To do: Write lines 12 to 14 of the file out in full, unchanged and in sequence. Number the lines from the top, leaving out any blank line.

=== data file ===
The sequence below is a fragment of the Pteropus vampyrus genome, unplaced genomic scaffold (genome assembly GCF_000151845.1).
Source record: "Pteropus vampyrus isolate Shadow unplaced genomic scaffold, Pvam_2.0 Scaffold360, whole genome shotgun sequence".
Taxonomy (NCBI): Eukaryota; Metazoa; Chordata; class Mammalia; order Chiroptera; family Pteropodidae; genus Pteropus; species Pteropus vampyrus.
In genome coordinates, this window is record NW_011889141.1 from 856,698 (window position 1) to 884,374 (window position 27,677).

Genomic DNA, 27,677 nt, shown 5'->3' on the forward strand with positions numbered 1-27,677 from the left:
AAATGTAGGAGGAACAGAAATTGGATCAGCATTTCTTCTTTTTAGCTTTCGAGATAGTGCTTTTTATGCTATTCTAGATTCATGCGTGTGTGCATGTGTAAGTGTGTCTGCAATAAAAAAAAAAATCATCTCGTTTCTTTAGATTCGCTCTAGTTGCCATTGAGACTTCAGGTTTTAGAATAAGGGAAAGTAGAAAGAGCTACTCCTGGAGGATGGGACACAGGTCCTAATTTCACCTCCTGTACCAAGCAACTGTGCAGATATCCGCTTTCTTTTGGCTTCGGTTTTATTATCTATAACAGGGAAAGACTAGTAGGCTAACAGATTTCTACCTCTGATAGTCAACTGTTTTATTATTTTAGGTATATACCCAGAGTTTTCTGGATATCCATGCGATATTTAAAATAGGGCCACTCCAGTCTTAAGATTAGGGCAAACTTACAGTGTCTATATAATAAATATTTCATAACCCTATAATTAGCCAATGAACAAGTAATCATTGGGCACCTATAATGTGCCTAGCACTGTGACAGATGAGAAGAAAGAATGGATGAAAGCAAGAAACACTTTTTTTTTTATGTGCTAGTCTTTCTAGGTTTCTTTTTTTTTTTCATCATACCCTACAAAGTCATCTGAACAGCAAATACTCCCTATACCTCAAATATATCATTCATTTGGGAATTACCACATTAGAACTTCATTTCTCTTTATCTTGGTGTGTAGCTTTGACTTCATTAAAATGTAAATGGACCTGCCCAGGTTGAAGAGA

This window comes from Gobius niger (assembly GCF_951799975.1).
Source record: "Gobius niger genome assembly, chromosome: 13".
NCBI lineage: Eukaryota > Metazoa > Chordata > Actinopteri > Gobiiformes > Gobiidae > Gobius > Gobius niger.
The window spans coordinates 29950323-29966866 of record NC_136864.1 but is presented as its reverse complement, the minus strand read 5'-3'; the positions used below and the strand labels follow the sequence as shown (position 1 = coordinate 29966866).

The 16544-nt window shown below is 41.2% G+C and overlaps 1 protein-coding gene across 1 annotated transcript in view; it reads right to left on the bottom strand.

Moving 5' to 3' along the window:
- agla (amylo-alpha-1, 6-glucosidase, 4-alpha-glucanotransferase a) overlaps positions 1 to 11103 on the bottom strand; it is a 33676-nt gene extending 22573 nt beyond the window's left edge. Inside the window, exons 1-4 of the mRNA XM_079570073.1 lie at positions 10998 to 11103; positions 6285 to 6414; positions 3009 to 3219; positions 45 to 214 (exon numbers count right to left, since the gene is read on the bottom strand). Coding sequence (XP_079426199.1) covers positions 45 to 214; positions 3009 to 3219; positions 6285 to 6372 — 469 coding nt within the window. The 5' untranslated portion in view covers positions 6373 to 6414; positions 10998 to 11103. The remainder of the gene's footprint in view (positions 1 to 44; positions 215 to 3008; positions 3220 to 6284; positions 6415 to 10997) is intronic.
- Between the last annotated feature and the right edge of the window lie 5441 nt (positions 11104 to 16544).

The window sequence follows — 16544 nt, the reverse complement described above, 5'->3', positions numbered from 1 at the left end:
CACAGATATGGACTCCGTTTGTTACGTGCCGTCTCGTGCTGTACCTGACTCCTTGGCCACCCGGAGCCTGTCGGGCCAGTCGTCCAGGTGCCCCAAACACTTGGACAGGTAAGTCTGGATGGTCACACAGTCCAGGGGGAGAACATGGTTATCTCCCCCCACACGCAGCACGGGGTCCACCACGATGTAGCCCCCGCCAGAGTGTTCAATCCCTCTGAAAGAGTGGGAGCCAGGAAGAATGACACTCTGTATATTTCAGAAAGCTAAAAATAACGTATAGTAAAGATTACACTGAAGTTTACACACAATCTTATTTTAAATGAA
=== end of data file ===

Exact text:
Moving 5' to 3' along the window:
- agla (amylo-alpha-1, 6-glucosidase, 4-alpha-glucanotransferase a) overlaps positions 1 to 11103 on the bottom strand; it is a 33676-nt gene extending 22573 nt beyond the window's left edge. Inside the window, exons 1-4 of the mRNA XM_079570073.1 lie at positions 10998 to 11103; positions 6285 to 6414; positions 3009 to 3219; positions 45 to 214 (exon numbers count right to left, since the gene is read on the bottom strand). Coding sequence (XP_079426199.1) covers positions 45 to 214; positions 3009 to 3219; positions 6285 to 6372 — 469 coding nt within the window. The 5' untranslated portion in view covers positions 6373 to 6414; positions 10998 to 11103. The remainder of the gene's footprint in view (positions 1 to 44; positions 215 to 3008; positions 3220 to 6284; positions 6415 to 10997) is intronic.
- Between the last annotated feature and the right edge of the window lie 5441 nt (positions 11104 to 16544).